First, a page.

As long as I am alive I shall remain the mutwalli of the property made a wakf of and shall abide by all the conditions laid down in this deed of wakf.
12. In our opinion this statement does amount to a statement that the possession of the executant ceased as a private owner land his possession began as a mutwalli. Learned Counsel has not shown us any; ruling in which it is laid down that any particular form of words must be used to convey this idea. In Abdul Jalil Khan v. Obedullah Khan (1921) 8 A.I.R. All. 165 at p. 231 there was a case before a Bench of this Court where it is stated:
The facts as found by the learned Subordinate Judge are that Abdul Latif Khan did intend to create a valid wakf – did intend to make a genuine dedication. He declared the property to be wakf, he appointed a mutwalli (i.e. himself) and as he himself was the mutwalli there was no need of formal transfer of possession.
13. In Ghazanfar Husain v. Mohammad Fakirulla Mia (1922) 9 A.I.R. Cal. 492 at page 113 it is stated:
Where the settlor after declaring the trust, appoints himself a mutwalli, the vital factor, which counts is the transmutation of possession and where the character of the possession has altered by reason of the fact that possession is no longer held in the exercise of any right of ownership but vicariously for the benefit of the objects of the trust, the wakf prevails, in spite of the fact that there had been no mutation at all or that there was some delay in effecting the mutation.
14. In Bibi Jinjira Khatun v. Mohammad Fakirulla Mia (1922) 9 A.I.R. Cal. 429, it was held that where the settlor is mutwalli,
delivery of possession is not a pre-requisite to the validity of the wakf and even if the transmutation of possession is necessary no formal delivery is essential where the settlor is himself the first mutwalli.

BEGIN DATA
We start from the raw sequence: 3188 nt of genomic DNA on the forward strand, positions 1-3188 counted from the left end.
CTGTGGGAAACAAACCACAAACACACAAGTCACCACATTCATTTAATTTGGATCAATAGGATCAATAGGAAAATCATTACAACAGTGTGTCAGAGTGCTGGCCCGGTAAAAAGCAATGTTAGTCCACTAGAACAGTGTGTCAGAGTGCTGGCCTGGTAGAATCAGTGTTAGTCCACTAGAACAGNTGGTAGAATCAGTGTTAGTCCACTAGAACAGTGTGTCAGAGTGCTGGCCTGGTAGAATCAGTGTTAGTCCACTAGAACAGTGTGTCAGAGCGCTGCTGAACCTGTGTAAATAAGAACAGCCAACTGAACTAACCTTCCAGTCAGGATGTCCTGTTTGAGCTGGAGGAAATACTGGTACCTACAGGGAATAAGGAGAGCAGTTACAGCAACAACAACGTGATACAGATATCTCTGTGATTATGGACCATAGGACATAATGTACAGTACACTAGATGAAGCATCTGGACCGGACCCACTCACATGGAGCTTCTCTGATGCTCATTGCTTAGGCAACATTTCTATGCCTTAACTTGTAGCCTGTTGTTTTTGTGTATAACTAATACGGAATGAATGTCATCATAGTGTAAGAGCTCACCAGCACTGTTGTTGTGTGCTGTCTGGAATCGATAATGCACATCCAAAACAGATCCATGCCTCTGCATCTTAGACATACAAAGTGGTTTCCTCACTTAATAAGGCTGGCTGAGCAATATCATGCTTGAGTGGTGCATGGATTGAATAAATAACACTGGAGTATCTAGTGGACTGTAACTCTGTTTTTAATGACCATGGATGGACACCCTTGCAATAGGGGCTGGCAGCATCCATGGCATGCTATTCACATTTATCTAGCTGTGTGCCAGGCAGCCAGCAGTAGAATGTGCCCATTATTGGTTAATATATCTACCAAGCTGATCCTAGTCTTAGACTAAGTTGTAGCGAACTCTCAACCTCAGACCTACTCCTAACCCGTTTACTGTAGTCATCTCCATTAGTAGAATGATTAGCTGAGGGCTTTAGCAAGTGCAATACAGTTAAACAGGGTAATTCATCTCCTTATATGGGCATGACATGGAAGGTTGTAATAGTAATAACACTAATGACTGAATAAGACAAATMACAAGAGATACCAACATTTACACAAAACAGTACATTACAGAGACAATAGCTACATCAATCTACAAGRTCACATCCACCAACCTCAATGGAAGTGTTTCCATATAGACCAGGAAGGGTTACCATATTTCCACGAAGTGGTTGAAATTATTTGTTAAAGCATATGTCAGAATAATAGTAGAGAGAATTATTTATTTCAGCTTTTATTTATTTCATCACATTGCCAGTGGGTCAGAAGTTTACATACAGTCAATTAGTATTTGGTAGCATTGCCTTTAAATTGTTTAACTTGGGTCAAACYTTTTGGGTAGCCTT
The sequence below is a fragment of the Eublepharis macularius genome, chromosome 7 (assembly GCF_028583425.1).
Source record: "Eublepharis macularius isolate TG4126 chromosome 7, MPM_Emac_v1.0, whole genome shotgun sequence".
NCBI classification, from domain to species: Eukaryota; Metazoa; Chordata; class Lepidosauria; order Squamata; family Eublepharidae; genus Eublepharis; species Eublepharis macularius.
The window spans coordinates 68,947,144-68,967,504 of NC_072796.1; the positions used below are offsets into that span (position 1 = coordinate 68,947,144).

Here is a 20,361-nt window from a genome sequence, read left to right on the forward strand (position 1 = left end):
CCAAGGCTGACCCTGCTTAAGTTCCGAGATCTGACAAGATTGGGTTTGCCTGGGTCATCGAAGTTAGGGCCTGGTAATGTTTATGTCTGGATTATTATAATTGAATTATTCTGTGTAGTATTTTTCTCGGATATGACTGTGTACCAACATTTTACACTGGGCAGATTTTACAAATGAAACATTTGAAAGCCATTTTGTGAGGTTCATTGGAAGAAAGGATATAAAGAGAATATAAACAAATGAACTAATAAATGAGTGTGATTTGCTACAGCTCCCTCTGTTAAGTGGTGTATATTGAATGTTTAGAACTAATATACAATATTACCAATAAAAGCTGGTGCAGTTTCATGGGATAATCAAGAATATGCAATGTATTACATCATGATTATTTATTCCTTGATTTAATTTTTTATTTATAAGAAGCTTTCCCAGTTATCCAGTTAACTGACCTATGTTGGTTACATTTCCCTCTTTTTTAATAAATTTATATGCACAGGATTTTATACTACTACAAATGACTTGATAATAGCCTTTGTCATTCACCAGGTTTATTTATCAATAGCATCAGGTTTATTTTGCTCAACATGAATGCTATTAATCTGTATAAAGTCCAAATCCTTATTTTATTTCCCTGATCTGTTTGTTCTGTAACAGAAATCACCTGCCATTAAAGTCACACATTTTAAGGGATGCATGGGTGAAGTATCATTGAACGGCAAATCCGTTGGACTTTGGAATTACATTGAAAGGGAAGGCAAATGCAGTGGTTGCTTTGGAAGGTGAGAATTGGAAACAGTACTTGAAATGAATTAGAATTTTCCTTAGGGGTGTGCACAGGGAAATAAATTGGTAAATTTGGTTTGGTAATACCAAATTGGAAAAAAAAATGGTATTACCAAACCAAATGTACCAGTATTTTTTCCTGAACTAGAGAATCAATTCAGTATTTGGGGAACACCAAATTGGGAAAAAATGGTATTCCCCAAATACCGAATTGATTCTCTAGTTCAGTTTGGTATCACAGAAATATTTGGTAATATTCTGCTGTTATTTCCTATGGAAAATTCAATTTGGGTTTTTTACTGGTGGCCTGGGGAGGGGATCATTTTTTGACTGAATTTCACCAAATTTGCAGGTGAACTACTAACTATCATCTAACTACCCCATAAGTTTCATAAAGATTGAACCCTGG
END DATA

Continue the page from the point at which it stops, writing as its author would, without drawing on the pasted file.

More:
15. We consider that the language of the deed of wakf of 1916 is clear on the point that possession was henceforth to be held by Alauddin as mutwalli and after that provision there follows a long and detailed provision for the appointment of mutwallis who would succeed him. We may note that on p. 129 there is a certified copy of an order in mutation case No. 436 which shows that on the application of Alauddin his name was removed and he was entered as the mutwalli of three villages, Kondri, Nasirpur, and Khalispur in Ghazipur District, on his producing the registered deed of wakf of 1916. The comment for the appellant is that mutation orders should have been shown for all the villages on p. 101. It may have been difficult to obtain mutation orders as they may have been weeded out in other tahsils. Learned Counsel argued that because there was a mention of a fine, mutation may not have been made if the fine was not paid. But Section 35, Act 3 of 1901, requires the tahsildar to make the entry if the succession or transfer has taken place, and he has no power to make the entry conditional on the payment of a fine, so presumably the entry was made as ordered. On p. 127 there is an order dated 25th July 1932 by the District Judge of Azamgarh on the death of Alauddin mutwalli calling on persons to object to the appointment of Abdur Rahman, defendant 1, as mutwalli in his place. The change was made. On p. 41 there is the evidence of D.W.M. Mohammad Enam Ullah, vakil of Azamgarh that he has been the official auditor of wakf accounts for Azamgarh District since 1928 and that he has cheeked the wakf accounts filed by defendant 1 Abdur Rahman. Defendant 1, from p. 34, and Abdur Raashin Karinda since 1923, p. 42, give evidence that the property was administered as wakf.